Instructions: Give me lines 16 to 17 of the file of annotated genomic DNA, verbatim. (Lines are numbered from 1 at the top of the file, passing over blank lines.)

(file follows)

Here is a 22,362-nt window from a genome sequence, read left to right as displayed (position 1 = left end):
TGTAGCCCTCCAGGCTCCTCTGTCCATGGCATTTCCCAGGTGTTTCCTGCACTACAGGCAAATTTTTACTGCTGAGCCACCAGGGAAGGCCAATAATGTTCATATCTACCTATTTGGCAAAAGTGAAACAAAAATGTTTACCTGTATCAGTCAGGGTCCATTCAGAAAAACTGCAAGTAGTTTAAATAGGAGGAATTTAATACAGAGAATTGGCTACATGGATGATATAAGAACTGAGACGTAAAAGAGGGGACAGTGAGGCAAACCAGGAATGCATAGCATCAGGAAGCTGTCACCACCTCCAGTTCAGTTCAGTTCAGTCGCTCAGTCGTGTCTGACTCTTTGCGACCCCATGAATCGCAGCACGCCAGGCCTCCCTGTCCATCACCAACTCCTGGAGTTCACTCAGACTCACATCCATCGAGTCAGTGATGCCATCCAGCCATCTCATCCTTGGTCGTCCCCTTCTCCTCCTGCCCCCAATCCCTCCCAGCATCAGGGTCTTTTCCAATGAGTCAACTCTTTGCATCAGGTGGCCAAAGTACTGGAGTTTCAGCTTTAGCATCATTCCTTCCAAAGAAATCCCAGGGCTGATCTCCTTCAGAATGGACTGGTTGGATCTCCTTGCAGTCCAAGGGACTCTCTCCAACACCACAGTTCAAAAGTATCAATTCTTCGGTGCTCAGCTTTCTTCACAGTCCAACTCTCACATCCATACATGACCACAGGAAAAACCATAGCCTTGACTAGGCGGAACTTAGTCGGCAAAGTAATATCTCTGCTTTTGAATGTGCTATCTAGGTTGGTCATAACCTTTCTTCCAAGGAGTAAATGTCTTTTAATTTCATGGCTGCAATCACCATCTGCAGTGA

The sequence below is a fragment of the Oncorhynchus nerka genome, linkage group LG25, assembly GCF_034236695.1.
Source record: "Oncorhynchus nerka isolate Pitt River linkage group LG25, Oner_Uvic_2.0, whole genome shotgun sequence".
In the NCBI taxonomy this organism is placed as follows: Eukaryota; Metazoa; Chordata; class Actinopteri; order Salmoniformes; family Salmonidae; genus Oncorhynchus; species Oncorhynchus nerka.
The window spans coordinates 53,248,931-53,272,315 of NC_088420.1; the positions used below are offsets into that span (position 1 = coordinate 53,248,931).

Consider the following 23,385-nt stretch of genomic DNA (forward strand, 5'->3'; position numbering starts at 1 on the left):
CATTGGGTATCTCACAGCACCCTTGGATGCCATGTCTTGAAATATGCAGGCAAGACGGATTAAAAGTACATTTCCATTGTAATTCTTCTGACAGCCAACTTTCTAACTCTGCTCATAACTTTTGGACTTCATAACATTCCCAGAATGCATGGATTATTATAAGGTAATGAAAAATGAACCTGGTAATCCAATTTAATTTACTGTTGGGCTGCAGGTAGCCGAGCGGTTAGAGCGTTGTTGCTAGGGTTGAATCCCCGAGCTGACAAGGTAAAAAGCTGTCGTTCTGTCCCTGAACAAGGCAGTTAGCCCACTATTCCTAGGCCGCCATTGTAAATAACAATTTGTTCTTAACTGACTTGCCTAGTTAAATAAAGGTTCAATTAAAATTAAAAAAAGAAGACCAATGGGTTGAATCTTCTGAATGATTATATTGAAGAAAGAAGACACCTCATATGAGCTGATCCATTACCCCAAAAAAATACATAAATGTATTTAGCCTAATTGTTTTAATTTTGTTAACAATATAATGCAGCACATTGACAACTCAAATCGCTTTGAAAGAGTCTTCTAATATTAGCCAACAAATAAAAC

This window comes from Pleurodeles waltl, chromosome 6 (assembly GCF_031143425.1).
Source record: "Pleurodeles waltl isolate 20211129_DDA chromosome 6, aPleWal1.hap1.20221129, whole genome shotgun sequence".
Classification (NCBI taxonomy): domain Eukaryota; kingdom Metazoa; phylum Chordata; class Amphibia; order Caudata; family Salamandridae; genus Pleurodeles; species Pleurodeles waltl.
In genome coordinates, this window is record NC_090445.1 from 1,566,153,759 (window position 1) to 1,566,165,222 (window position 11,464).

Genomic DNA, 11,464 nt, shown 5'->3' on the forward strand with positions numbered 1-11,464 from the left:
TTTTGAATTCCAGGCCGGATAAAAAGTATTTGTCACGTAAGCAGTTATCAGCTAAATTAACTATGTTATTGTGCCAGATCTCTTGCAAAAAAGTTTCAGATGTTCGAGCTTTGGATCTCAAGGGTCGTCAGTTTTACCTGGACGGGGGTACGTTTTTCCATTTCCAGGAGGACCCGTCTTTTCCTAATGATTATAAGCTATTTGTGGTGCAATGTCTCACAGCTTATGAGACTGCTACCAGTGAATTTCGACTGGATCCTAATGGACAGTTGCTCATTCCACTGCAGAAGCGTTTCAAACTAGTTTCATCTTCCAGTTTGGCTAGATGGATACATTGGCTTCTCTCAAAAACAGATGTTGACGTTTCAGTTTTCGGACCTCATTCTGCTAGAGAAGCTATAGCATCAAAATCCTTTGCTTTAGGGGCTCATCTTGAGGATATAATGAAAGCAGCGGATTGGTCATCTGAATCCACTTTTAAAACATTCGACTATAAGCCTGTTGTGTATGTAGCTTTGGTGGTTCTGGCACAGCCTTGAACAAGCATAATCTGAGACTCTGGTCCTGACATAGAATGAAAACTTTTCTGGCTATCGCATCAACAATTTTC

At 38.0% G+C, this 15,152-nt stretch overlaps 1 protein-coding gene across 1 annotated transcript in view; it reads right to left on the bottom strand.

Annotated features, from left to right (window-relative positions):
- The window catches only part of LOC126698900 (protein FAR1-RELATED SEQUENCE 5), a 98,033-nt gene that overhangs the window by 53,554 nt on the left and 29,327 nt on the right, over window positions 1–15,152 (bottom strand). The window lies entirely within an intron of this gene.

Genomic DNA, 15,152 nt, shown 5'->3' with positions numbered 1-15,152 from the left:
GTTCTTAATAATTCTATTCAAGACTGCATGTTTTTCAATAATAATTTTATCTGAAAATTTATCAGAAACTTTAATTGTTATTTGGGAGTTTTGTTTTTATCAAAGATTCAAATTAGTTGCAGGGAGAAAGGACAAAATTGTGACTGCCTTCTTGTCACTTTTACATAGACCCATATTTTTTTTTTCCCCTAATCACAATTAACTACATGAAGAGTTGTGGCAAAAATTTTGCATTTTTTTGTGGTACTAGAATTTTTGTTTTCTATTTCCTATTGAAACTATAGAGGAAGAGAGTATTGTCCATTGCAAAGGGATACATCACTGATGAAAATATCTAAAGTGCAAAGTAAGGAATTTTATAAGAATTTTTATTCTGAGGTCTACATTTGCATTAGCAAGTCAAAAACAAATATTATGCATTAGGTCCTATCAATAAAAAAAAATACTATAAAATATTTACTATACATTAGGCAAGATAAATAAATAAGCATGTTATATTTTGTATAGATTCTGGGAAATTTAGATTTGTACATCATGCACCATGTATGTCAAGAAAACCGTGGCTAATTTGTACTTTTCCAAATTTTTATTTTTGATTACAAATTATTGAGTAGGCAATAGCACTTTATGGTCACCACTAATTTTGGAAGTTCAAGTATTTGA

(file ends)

Annotated features, from left to right (window-relative positions):
- The window catches only part of LOC126698900 (protein FAR1-RELATED SEQUENCE 5), a 98,033-nt gene that overhangs the window by 53,554 nt on the left and 29,327 nt on the right, over window positions 1–15,152 (bottom strand). The window lies entirely within an intron of this gene.